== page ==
The return to normal will likely come slowly as individuals regain their confidence
The severe economic damage of widespread non-essential activity lockdowns to U.S. and European economies is moving behind, but we expect a slow recovery with elevated setback risks because the virus still circulates in the United States and other Western countries; risking new flare-ups or a hard to extinguish smolder. It appears that only China and Asian Pacific nations smothered their initial outbreaks with strict regional quarantines, social isolation, masks, and other preventions. The virus is spreading rapidly in Russia, Brazil, India and other large parts of the world making a resurgence anywhere still possible. Thus, global travel will likely remain highly restricted all year and trade depressed owing to weak economies, border restrictions and trade disputes.
The recovery in spending on travel, dining, and other social activities will likely be slow. Not just because of changed behavior to prevent infection, but also from hits to spending power. Lower institutional revenue and personal income from hits to earnings and balance sheets of many private and public employers. We expect countless small service businesses, retail, restaurants, lodging, entertainment, education, daycare, and big industries like domestic energy and transportation and related equipment manufacturing (many S&P 500 industrials), will operate well below 2019 levels through 2020 and probably 2021. This will depress tax revenue and public spending and jobs.
Big cities will be especially challenged, as their purpose is to be a place where people meet from near and far, for business or pleasure, often for crowded events via crowded travel. Pandemics attack cities, where we plan, produce, trade, and also live, learn, and play. Thus, a pandemic is among the worst shocks a skilled service economy can suffer. Although internet connectivity and the virtual world mitigate this shock, it is not a cure. And while going virtual is a lifeboat for some, it cannot carry all and it stirs the waters. This makes a pandemic shock still severe in the modern world and more unevenly distributed. If you work in tech, congratulations. But many other organizations and employees are injured and afraid. This gap raises populist risks.
First quarter S&P 500 EPS is not a story about the whole, but rather two very distinct parts
First quarter S&P 500 earnings per share (EPS) is finishing at 33 dollars or down "only" about 15% year-over-year. The beats and miss stats are irrelevant. The most revealing figures of the earnings season are that the 50% of S&P 500 EPS in the first quarter from tech, communications, health care, staples and utilities was up 6% year-over-year and the 50% of S&P 500 EPS from financials, Real Estate Investment Trusts (REITs), energy, materials, industrials and consumer discretionary was down 35%. The aggregate S&P 500 EPS decline of 15% does not represent any S&P 500 sector, but these stats for the two S&P 500 halves represent the sectors within them well. The first half, which we call the "young & healthy" all had sector EPS growth of 3% to 7%. The other "old & vulnerable" half of the S&P 500 had 20% to 45% EPS declines at each sector, except REITs which were down a low single digit percent as missed rents are in forbearance.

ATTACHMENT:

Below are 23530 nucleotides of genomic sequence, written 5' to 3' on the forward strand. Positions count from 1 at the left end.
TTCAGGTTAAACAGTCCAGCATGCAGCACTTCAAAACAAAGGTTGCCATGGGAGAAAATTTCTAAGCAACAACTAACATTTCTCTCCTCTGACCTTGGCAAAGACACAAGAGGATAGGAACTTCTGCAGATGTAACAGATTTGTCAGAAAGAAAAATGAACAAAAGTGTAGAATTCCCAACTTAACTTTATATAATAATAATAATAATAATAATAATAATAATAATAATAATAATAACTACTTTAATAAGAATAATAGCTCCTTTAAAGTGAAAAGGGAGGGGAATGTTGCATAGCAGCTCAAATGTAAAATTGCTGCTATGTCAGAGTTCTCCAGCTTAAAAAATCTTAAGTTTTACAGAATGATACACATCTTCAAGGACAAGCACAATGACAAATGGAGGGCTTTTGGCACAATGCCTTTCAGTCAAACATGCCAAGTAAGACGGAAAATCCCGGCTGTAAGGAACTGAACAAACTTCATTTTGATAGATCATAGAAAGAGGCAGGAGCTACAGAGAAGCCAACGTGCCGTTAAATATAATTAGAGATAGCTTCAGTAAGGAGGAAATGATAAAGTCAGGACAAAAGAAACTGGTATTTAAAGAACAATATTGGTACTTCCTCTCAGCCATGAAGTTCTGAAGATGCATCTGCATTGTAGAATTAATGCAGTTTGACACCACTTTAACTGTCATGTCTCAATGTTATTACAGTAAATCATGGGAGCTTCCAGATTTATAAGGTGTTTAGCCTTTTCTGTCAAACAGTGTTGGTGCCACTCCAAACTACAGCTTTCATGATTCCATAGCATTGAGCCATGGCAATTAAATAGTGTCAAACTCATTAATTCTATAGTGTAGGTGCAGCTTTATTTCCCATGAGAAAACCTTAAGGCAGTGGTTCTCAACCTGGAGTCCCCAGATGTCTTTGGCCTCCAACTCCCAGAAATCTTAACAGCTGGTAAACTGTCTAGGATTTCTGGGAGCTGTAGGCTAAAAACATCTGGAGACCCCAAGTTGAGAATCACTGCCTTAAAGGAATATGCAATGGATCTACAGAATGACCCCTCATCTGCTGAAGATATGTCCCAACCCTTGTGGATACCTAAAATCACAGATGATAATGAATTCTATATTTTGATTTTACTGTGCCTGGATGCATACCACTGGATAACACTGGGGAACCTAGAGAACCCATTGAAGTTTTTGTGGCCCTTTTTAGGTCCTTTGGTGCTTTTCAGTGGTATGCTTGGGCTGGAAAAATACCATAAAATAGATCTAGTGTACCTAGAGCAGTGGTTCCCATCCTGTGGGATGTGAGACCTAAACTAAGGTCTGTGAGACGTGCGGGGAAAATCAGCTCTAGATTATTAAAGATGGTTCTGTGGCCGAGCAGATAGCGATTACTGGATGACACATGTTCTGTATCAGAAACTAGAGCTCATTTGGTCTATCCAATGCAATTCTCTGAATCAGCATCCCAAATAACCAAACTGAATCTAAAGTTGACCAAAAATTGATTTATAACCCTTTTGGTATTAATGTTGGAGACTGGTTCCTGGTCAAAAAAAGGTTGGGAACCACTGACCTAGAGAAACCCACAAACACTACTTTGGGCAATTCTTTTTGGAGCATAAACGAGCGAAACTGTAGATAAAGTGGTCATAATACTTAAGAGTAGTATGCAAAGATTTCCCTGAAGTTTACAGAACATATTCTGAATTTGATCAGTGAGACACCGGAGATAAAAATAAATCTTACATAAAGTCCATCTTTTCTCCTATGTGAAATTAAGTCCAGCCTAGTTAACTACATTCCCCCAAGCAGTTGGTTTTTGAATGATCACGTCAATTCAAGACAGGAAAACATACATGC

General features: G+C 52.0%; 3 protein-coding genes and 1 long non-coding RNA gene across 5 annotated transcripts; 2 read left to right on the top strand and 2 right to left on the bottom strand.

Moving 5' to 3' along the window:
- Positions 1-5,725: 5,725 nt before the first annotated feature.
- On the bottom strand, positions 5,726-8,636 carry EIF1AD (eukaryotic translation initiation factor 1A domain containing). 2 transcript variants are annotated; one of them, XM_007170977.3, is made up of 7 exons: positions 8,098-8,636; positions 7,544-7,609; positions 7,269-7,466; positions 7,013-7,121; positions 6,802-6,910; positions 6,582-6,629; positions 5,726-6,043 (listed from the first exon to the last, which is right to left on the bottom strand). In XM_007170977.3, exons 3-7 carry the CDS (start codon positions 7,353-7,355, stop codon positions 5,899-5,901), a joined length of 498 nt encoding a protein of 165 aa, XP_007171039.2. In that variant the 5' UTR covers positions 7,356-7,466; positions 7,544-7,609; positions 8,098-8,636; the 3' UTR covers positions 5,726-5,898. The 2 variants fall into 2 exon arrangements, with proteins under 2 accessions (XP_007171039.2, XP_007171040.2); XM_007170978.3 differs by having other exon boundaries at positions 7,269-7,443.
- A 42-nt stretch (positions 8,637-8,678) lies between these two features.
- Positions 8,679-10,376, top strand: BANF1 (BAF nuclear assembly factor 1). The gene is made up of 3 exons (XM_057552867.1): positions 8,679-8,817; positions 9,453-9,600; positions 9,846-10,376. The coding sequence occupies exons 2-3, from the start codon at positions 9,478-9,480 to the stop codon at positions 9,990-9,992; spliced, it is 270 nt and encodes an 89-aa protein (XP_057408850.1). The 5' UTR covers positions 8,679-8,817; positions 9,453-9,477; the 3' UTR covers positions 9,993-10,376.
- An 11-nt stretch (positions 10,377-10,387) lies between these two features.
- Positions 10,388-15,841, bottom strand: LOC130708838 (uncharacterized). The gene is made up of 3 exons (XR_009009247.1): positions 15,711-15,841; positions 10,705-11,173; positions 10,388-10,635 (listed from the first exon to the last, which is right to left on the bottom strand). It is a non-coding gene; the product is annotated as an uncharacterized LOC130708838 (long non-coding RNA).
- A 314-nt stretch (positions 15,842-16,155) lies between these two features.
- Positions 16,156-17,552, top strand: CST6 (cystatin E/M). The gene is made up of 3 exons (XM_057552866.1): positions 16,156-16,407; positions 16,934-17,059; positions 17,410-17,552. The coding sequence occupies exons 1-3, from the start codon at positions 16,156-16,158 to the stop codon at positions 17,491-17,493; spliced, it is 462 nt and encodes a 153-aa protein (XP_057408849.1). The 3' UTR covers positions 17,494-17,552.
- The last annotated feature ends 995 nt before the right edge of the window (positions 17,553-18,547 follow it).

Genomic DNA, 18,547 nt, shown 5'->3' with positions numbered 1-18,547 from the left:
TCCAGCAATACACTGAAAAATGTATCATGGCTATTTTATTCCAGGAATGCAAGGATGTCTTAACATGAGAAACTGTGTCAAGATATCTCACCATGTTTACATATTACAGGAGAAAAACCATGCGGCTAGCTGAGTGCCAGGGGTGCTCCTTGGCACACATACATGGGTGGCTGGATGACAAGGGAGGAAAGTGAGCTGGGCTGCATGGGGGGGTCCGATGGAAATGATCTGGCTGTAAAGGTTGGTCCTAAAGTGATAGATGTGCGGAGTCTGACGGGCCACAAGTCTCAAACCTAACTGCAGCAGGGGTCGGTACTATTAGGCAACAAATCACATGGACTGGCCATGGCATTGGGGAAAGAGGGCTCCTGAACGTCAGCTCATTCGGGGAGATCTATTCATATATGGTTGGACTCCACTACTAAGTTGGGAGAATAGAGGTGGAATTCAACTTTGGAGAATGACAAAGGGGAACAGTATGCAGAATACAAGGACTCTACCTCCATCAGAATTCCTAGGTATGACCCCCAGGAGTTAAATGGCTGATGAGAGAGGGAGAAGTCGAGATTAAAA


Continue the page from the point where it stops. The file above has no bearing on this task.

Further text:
Poor quality: First GAAP S&P 500 EPS was 21 dollars vs. non-GAAP S&P 500 EPS of 33 dollars
The gap between generally accepted accounting principles (GAAP) and non-GAAP EPS gaped to spreads not seen since the recession of 2008 and 2001. The losses at many companies in the "old & vulnerable" sectors and greater losses expected in the second quarter caused a surge in corporate borrowing. Issuance of corporate credit is setting a blowout year-to-date record. U.S. corporate debt issuance for 2020 is already one trillion dollars or triple this time last year. Like earnings, the story of S&P 500 balance sheets has also become a story that must be told in two halves, with the aggregate not representing most S&P 500 sectors. Healthy profits and cash piles at tech cannot be used by energy and retailers to offset their losses and high debt.
Sticking with virtual and essential: underweight financials, REITs, energy, industrials
Except for tech, health care, staples and utilities, we expect 2021 earnings for all other S&P 500 sectors to be below that of 2019. We maintain only these four sectors as over-weights as every sector's valuation now requires a quick rebound to 2019 earnings levels to be attractive, in our view. The communications sector should be about even with its 2019 earnings in 2021, but only because of its internet giants which we stay overweight, but we are cautious on traditional media and networks. We raise materials and consumer discretionary from under to equal-weight. At this time, we only over or underweight our sector tilts by 1% point each. Given strong outperformance, we reduce our health care overweight from 3% to 1%.
We prefer corporate and municipal credit. Still cautious on equities, prefer growth vs. value
We believe that higher quality corporate and municipals credit deserves a higher than usual allocation within multi-asset portfolios. We over-weight credit and Treasury bills and underweight equities by 10% points compared to our strategic asset allocation. Within equities we prefer U.S. large cap equities and stick with our more than three-year preference for growth over value. We seek value in credit and growth in equities.